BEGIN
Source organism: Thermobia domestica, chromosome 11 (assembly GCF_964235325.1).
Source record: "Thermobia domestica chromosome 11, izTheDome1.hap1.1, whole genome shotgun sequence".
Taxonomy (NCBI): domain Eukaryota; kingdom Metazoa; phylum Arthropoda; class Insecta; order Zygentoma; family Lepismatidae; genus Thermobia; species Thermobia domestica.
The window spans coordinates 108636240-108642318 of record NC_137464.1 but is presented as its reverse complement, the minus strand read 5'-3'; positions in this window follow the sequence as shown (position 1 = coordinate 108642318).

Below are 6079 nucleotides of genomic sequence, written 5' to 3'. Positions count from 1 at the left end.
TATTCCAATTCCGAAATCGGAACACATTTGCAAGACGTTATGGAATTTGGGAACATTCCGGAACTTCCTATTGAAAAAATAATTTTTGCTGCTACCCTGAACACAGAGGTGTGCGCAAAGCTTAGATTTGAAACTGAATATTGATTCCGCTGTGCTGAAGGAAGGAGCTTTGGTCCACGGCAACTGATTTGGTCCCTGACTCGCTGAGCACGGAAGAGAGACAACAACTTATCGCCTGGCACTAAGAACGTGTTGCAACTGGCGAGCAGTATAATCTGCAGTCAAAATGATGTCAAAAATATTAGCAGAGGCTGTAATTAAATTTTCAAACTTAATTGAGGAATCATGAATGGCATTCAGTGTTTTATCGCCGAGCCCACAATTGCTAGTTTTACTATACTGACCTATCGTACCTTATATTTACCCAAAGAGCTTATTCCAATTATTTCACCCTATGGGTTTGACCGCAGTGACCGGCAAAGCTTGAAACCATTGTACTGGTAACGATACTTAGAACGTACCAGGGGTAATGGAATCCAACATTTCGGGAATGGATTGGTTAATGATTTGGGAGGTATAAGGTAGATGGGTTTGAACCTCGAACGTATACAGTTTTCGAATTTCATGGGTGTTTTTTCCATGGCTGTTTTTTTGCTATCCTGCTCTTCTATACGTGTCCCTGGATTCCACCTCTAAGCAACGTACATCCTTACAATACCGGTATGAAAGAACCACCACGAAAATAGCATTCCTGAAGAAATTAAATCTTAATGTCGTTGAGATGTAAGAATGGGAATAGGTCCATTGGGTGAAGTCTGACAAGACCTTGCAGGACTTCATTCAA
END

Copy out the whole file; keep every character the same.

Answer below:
Source organism: Thermobia domestica, chromosome 11 (assembly GCF_964235325.1).
Source record: "Thermobia domestica chromosome 11, izTheDome1.hap1.1, whole genome shotgun sequence".
Taxonomy (NCBI): domain Eukaryota; kingdom Metazoa; phylum Arthropoda; class Insecta; order Zygentoma; family Lepismatidae; genus Thermobia; species Thermobia domestica.
The window spans coordinates 108636240-108642318 of record NC_137464.1 but is presented as its reverse complement, the minus strand read 5'-3'; positions in this window follow the sequence as shown (position 1 = coordinate 108642318).

Below are 6079 nucleotides of genomic sequence, written 5' to 3'. Positions count from 1 at the left end.
TATTCCAATTCCGAAATCGGAACACATTTGCAAGACGTTATGGAATTTGGGAACATTCCGGAACTTCCTATTGAAAAAATAATTTTTGCTGCTACCCTGAACACAGAGGTGTGCGCAAAGCTTAGATTTGAAACTGAATATTGATTCCGCTGTGCTGAAGGAAGGAGCTTTGGTCCACGGCAACTGATTTGGTCCCTGACTCGCTGAGCACGGAAGAGAGACAACAACTTATCGCCTGGCACTAAGAACGTGTTGCAACTGGCGAGCAGTATAATCTGCAGTCAAAATGATGTCAAAAATATTAGCAGAGGCTGTAATTAAATTTTCAAACTTAATTGAGGAATCATGAATGGCATTCAGTGTTTTATCGCCGAGCCCACAATTGCTAGTTTTACTATACTGACCTATCGTACCTTATATTTACCCAAAGAGCTTATTCCAATTATTTCACCCTATGGGTTTGACCGCAGTGACCGGCAAAGCTTGAAACCATTGTACTGGTAACGATACTTAGAACGTACCAGGGGTAATGGAATCCAACATTTCGGGAATGGATTGGTTAATGATTTGGGAGGTATAAGGTAGATGGGTTTGAACCTCGAACGTATACAGTTTTCGAATTTCATGGGTGTTTTTTCCATGGCTGTTTTTTTGCTATCCTGCTCTTCTATACGTGTCCCTGGATTCCACCTCTAAGCAACGTACATCCTTACAATACCGGTATGAAAGAACCACCACGAAAATAGCATTCCTGAAGAAATTAAATCTTAATGTCGTTGAGATGTAAGAATGGGAATAGGTCCATTGGGTGAAGTCTGACAAGACCTTGCAGGACTTCATTCAA